Yield curves are important in Economics and used by finance professionals to analyze bonds and look for trading opportunities and by economists, to try to understand economic conditions.

The yield is the amount in cash that returns to the owners of a security, for example, if a sovereign bond with maturity at time $T$ is bought at time $t$ for a price $P(t,T)$, the yield would be high if $P(t,T)$ is much less than the maturity price $P(T,T)$ (which would obviously be the risk-free amount received by the lender). A higher yield allows the owner to make more profit from the investment, but it may also mean that the security is being sold at a discount as a result of some risk related to the security. For a recent example of this, Greek bonds, which were sold at such discounts because the market anticipated a default, this made yields soar, with risk-averting investors unloading bonds at the lower prices that risk-taking investors were comfortable buying in. Ultimately everybody took a haircut.

For fixed income mathematics, a set of axioms must be assumed, namely:

- The market trades
**continuously **over its trading horizon: it
extends from the current time to some distant future time such that the
maturities of all the instruments to be valued fall between now and the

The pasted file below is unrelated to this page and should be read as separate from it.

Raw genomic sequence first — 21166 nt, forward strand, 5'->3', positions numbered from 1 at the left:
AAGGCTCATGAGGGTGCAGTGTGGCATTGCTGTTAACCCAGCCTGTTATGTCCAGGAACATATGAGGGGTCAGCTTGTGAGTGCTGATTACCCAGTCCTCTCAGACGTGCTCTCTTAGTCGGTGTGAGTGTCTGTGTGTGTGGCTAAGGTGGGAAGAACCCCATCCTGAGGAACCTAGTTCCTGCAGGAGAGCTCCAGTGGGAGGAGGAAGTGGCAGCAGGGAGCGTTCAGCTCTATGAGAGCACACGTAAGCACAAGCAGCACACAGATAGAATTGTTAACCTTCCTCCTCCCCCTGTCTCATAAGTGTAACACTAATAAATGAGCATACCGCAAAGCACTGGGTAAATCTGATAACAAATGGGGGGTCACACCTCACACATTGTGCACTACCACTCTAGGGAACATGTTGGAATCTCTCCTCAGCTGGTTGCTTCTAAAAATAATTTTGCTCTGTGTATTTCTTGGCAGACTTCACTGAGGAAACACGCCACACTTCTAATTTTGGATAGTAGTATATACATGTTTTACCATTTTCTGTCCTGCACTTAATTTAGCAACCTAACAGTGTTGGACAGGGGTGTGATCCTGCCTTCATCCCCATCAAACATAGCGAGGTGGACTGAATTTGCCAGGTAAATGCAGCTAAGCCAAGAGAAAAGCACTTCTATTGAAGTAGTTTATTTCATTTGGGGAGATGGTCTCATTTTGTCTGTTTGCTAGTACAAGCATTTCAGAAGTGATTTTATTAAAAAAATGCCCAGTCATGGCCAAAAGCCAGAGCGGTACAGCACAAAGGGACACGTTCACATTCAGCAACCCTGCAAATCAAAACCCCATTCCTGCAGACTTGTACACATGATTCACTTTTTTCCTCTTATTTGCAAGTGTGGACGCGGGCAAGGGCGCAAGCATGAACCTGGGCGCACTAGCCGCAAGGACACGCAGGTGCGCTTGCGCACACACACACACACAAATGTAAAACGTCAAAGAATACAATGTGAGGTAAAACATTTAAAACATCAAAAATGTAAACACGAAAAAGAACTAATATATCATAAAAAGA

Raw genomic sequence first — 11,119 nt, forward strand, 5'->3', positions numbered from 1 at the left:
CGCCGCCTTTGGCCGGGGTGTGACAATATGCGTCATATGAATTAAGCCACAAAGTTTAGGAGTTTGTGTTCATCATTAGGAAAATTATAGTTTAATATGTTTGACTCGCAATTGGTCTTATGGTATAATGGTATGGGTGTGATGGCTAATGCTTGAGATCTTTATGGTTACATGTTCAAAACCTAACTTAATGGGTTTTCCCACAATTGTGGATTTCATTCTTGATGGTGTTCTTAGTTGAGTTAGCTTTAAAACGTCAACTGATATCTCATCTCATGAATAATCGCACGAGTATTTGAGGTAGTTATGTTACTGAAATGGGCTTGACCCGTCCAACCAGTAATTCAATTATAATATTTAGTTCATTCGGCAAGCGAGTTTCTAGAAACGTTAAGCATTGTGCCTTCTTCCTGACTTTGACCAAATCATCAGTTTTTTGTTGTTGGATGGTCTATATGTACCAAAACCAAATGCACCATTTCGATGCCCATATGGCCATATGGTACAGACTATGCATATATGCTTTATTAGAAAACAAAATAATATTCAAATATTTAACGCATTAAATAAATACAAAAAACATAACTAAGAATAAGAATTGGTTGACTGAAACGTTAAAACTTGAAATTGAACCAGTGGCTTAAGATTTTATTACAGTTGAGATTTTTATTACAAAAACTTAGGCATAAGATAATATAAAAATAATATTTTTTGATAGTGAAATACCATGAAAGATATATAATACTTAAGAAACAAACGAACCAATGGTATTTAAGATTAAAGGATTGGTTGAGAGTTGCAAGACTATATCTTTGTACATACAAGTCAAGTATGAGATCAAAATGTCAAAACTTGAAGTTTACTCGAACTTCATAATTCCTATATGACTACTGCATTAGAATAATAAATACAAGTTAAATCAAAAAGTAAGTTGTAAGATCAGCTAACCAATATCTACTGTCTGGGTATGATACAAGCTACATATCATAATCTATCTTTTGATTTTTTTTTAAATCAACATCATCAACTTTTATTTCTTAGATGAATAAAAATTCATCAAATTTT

trading horizon..
- The market is
**efficient**: information is available to all
traders simultaneously, and every trader makes use of all the available
information, also related to the axiom that

- There are
**no arbitrage opportunities**: the price of a portfolio is the sum of its constituent parts.

- The market is
**complete**: any desired cash flow can be obtained from a suitable self-financing strategy based on a portfolio of discount bonds.

It is assumed further that there are no legal barriers to trading and that the market is rational (traders try to maximize their profits).

Now, define the zero yield in terms of the bond price above. The zero yield, as seen at time $t$, of a bond that matures at time $T$, is denoted by $y(t,T)$ and is defined by